Giant veg rösti

Veg Rosti

Serves 4

  • 600 g potatoes

  • 3 large carrots

  • 1/2 teaspoon Dijon mustard

  • 1/2 a lemon

  • extra virgin olive oil

  • olive oil

  • 100 g frozen peas

  • 100 g baby spinach

  • 4 large free-range eggs

  • 50 g feta cheese

This is a particularly good breakfast, brunch or lunch. I suppose it's not technically a traditional square meal as we often see it, but it's fulfilling, a lovely contrast of textures and flavours, and a total pleasure to eat. Roasting the spuds and carrots to create the giant rösti really brings out their sweetness, and builds up a nice crunchy edge.



Preheat the oven to 180°C/350°F/gas 4. Peel the potatoes and carrots, then coarsely grate them in a food processor or by hand on a box grater. Add a good pinch of salt, toss and scrunch it all together, then leave for 5 minutes. Meanwhile, mix the mustard, a good squeeze of lemon juice, and a couple of lugs of extra virgin olive oil with a little pinch of salt and pepper in a medium bowl and put aside.



Drizzle a really good lug of olive oil into a large bowl and add a good pinch of pepper. Handful by handful, squeeze the potato and carrot mixture to get rid of the excess salty liquid, then sprinkle into the bowl. Toss in the oil and pepper until well mixed, then evenly scatter it over a large oiled baking tray (roughly 30cm x 40cm). Roast for around 35 minutes, or until golden on top and super-crispy around the edges.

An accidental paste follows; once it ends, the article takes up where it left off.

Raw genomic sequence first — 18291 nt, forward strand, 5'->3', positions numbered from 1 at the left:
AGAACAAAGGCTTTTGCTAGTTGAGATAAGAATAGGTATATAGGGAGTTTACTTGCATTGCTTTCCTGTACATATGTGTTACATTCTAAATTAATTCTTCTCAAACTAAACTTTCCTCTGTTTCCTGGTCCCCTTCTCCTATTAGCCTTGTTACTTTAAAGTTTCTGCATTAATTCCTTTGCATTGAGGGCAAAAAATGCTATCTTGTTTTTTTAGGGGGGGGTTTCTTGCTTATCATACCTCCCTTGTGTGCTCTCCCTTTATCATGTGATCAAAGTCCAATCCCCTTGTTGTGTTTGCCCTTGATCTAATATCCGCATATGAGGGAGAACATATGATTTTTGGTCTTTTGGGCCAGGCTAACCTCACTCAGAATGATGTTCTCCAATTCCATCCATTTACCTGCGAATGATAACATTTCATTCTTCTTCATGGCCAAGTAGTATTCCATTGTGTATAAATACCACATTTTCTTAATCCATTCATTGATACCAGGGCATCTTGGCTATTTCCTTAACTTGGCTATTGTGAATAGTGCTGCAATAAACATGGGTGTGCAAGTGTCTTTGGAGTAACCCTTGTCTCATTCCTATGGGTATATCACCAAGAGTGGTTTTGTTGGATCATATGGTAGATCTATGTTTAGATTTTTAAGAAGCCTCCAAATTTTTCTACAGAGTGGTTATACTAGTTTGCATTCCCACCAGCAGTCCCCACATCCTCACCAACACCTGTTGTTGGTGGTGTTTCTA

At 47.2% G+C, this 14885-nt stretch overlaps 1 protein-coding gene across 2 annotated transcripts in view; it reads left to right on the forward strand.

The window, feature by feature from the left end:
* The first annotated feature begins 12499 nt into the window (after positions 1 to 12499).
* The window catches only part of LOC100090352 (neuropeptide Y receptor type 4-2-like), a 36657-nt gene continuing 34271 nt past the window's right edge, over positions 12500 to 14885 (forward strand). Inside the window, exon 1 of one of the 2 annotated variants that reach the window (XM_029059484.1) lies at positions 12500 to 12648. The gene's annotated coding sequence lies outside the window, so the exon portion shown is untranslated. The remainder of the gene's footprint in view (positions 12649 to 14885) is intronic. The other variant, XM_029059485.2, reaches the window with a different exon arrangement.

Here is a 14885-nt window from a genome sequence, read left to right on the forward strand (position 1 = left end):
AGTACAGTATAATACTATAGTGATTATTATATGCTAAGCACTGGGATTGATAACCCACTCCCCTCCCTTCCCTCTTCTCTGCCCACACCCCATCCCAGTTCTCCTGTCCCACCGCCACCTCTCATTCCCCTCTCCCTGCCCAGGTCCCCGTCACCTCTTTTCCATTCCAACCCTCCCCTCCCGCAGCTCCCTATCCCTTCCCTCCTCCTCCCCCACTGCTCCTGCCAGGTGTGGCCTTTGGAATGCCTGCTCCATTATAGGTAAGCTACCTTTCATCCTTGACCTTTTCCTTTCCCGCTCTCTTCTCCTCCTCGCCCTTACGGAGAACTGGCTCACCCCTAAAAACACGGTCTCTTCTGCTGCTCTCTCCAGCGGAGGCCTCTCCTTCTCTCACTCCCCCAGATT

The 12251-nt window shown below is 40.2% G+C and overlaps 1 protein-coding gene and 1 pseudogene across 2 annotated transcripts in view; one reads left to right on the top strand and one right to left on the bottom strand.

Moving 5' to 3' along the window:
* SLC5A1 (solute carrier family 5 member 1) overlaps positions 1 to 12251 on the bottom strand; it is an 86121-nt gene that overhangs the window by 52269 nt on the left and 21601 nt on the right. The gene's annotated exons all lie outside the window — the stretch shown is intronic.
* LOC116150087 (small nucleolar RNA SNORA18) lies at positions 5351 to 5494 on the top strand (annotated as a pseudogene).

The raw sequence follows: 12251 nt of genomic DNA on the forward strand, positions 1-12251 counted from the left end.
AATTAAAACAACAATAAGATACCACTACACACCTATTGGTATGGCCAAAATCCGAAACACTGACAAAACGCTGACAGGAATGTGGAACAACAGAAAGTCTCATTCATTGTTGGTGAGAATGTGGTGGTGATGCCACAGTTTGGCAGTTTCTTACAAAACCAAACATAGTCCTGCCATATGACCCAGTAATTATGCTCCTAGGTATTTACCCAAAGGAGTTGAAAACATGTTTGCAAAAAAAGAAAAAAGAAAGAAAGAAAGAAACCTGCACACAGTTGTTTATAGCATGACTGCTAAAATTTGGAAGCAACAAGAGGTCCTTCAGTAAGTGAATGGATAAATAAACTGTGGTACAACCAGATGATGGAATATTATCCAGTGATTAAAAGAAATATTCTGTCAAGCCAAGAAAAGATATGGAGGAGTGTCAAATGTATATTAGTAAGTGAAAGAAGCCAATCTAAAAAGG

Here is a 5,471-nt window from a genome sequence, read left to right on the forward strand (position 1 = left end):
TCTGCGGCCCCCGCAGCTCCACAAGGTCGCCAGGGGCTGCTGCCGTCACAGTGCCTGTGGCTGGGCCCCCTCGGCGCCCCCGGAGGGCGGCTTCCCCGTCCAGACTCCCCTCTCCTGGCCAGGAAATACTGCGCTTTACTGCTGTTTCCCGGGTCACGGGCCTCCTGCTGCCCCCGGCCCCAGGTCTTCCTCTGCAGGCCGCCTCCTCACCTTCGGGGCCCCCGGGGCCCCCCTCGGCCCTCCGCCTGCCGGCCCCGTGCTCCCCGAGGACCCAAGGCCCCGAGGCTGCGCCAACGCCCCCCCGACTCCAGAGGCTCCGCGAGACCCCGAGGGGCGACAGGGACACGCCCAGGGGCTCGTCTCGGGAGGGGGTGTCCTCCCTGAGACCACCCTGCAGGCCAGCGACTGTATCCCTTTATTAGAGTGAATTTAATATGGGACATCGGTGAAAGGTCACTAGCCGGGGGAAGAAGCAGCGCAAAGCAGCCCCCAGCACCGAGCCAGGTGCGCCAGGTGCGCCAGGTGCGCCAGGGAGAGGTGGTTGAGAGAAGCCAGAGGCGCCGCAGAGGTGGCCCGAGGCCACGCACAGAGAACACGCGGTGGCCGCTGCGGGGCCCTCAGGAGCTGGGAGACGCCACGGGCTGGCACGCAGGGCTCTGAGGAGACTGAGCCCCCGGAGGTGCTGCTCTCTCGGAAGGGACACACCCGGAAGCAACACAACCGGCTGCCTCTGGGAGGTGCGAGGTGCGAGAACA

Meanwhile, blanch the peas for a minute in a large pan of boiling salted water, then scoop out, add to the bowl of dressing and pile the spinach on top. Just before your rösti is ready, with the water gently simmering, crack in the eggs, poach to your liking, then carefully remove with a slotted spoon. Serve the rösti with the eggs on top. Quickly toss the salad together to dress it and scatter in piles on the rösti, then crumble over the feta and serve. I like to whack it in the middle of the table and let everyone dig in.



Jamie's Tip: Poached eggs can be a little tricky to get right, so use the freshest eggs you can get your hands on. You can tell whether an egg is fresh by cracking it on to a saucer. If the yolk stands up and the white isn't watery, it's fresh as a daisy. And don't worry if they look a little messy round the edges, it's all part of it!

Nutritional Information

Giant veg rösti

With poached eggs, spinach & peas

0 foodies cooked this
This is a great breakfast, brunch or lunch recipe. With a lovely contrast of textures and flavours, it’s a total pleasure to eat
Serves 4
55m
Not too tricky
Print this recipe
Method

This is a particularly good breakfast, brunch or lunch. I suppose it's not technically a traditional square meal as we often see it, but it's fulfilling, a lovely contrast of textures and flavours, and a total pleasure to eat. Roasting the spuds and carrots to create the giant rösti really brings out their sweetness, and builds up a nice crunchy edge.

Preheat the oven to 180°C/350°F/gas 4. Peel the potatoes and carrots, then coarsely grate them in a food processor or by hand on a box grater. Add a good pinch of salt, toss and scrunch it all together, then leave for 5 minutes. Meanwhile, mix the mustard, a good squeeze of lemon juice, and a couple of lugs of extra virgin olive oil with a little pinch of salt and pepper in a medium bowl and put aside.

Drizzle a really good lug of olive oil into a large bowl and add a good pinch of pepper. Handful by handful, squeeze the potato and carrot mixture to get rid of the excess salty liquid, then sprinkle into the bowl. Toss in the oil and pepper until well mixed, then evenly scatter it over a large oiled baking tray (roughly 30cm x 40cm). Roast for around 35 minutes, or until golden on top and super-crispy around the edges.